Second Life: updates to some purchase notifications

On Friday, July 28th, the Lab blogged about some changes to some purchase notifications. The blog post making the announcement reads in full:

As you may notice, to fulfil legal obligations, we have added a notification in some places when making purchases that clarifies which legal entity you are transacting with, depending on the country associated with your payment method. Tilia Inc. and Tilia Branch UK Ltd are wholly owned subsidiaries of Linden Research, Inc, and this does not affect how you contact or receive support.

We wanted to clarify this to hopefully help those who may have encountered this and were wondering why they saw some updated notifications.

The Marketplace is one of the areas where these changes are visible. When paying the Second Life Cashier (cashier page), a notification is displayed at the foot of the invoice column:

New purchase notification on the Marketplace Cashier page

This change also matches recent updates to the Linden Lab Terms of Service which now reference Tilia Inc and Tilia Branch, as which come into effect on Monday, July 31st (and you may already have been asked to accept the new ToS when logging into Second Life or one of the Lab’s web properties).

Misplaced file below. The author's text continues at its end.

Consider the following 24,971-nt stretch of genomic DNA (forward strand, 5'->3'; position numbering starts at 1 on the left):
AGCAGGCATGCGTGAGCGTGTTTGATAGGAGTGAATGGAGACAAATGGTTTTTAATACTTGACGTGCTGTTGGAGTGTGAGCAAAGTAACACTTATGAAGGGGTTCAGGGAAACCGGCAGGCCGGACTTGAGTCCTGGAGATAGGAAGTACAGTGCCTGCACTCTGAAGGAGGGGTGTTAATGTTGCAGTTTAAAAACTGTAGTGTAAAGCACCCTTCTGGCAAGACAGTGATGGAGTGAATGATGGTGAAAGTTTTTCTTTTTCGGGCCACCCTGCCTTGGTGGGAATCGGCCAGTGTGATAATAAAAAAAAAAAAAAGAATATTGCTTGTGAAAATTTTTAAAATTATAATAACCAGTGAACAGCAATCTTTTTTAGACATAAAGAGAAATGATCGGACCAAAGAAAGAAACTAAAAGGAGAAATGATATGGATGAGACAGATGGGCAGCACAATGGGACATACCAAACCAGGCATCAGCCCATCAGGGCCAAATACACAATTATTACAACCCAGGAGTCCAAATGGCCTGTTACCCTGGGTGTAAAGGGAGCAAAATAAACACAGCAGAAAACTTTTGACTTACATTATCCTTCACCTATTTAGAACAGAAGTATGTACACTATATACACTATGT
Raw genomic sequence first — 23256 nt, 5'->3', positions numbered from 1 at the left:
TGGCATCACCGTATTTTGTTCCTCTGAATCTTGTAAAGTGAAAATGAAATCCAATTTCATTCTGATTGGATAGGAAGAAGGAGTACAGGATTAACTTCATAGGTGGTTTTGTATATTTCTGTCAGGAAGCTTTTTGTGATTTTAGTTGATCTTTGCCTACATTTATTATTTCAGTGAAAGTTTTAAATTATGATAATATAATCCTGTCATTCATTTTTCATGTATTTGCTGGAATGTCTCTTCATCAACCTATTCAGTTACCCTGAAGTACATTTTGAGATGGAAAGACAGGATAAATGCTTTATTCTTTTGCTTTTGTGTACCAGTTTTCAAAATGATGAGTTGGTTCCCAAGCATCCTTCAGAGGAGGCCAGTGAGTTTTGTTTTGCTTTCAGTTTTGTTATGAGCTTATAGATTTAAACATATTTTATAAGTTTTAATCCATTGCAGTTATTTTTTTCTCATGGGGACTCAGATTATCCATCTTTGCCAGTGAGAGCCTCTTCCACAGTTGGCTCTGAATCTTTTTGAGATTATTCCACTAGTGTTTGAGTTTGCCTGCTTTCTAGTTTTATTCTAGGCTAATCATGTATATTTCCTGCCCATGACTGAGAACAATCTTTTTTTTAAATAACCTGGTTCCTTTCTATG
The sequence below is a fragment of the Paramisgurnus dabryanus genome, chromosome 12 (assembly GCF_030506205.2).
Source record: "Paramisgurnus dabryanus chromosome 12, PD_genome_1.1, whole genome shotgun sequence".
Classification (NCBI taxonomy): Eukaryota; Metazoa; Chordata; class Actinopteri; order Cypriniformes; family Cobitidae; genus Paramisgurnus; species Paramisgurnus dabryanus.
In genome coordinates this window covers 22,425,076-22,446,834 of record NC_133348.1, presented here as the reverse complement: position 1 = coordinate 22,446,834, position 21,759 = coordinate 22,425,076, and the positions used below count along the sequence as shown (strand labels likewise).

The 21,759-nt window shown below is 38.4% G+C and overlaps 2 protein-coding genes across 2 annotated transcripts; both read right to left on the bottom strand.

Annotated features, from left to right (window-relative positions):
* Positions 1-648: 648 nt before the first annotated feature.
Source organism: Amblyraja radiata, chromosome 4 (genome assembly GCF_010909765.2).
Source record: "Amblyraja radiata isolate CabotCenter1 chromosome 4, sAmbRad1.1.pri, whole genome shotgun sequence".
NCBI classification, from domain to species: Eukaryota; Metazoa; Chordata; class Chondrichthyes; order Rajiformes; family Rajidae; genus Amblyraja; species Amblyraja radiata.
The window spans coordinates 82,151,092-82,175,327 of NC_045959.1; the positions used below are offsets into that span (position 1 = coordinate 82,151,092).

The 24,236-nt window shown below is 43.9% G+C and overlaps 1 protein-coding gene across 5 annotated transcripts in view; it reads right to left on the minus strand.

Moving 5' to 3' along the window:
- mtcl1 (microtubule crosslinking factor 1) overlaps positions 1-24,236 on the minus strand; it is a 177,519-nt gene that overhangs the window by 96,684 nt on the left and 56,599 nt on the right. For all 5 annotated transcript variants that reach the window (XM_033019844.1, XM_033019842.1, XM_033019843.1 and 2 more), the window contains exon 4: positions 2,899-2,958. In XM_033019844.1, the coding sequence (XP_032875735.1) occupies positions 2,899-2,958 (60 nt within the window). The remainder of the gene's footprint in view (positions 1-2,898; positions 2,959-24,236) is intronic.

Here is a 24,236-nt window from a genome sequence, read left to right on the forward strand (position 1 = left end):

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3 thoughts on “Second Life: updates to some purchase notifications

  1. I thought we didn’t buy “items” , ever, merely the transitory use of the pixel image on Linden servers, at their wim. Interesting.

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    1. Howsoever they are looked upon internally by the Lab for the purposes of use within SL, Linden Dollars (or tokens) can still be exchanged for fiat money (LindenX). The SL Marketplace also accepts fiat payments (US $ by default). If nothing else, these raise issues of compliance, etc.

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  2. If I were a US company, even if there were reasons to set up something like this, I would be having a very hard look at the UK, because of Brexit. And, in the current situation. the VAT effects could bite. The EU is taking a hard line over the way that Amazon sits in Luxembourg with a special deal on the VAT on ebooks.

    Second Life is, by international trading standards, a small company. What can London offer in these troubled times?

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